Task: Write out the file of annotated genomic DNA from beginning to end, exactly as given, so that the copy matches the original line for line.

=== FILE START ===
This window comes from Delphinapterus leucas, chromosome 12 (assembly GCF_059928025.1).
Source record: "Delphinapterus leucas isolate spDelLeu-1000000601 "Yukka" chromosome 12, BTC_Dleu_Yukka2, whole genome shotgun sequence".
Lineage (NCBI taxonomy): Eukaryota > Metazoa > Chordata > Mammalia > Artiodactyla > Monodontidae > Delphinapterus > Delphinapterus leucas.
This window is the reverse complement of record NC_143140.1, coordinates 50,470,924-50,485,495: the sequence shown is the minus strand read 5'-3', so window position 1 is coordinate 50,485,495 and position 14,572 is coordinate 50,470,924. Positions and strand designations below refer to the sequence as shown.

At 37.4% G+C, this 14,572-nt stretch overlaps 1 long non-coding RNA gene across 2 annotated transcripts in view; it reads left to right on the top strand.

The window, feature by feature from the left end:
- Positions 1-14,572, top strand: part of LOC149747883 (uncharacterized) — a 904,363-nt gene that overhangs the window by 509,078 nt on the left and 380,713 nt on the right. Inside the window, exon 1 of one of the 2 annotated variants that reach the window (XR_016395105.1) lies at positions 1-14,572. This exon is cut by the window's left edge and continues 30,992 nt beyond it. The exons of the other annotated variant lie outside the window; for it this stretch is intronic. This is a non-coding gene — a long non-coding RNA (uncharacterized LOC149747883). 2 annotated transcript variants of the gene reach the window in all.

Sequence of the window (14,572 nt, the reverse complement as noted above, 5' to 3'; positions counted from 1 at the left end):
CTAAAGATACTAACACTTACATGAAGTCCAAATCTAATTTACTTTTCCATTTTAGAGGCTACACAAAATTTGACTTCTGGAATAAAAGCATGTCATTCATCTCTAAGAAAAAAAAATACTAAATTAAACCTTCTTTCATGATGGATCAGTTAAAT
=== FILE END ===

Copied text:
This window comes from Delphinapterus leucas, chromosome 12 (assembly GCF_059928025.1).
Source record: "Delphinapterus leucas isolate spDelLeu-1000000601 "Yukka" chromosome 12, BTC_Dleu_Yukka2, whole genome shotgun sequence".
Lineage (NCBI taxonomy): Eukaryota > Metazoa > Chordata > Mammalia > Artiodactyla > Monodontidae > Delphinapterus > Delphinapterus leucas.
This window is the reverse complement of record NC_143140.1, coordinates 50,470,924-50,485,495: the sequence shown is the minus strand read 5'-3', so window position 1 is coordinate 50,485,495 and position 14,572 is coordinate 50,470,924. Positions and strand designations below refer to the sequence as shown.

At 37.4% G+C, this 14,572-nt stretch overlaps 1 long non-coding RNA gene across 2 annotated transcripts in view; it reads left to right on the top strand.

The window, feature by feature from the left end:
- Positions 1-14,572, top strand: part of LOC149747883 (uncharacterized) — a 904,363-nt gene that overhangs the window by 509,078 nt on the left and 380,713 nt on the right. Inside the window, exon 1 of one of the 2 annotated variants that reach the window (XR_016395105.1) lies at positions 1-14,572. This exon is cut by the window's left edge and continues 30,992 nt beyond it. The exons of the other annotated variant lie outside the window; for it this stretch is intronic. This is a non-coding gene — a long non-coding RNA (uncharacterized LOC149747883). 2 annotated transcript variants of the gene reach the window in all.

Sequence of the window (14,572 nt, the reverse complement as noted above, 5' to 3'; positions counted from 1 at the left end):
CTAAAGATACTAACACTTACATGAAGTCCAAATCTAATTTACTTTTCCATTTTAGAGGCTACACAAAATTTGACTTCTGGAATAAAAGCATGTCATTCATCTCTAAGAAAAAAAAATACTAAATTAAACCTTCTTTCATGATGGATCAGTTAAAT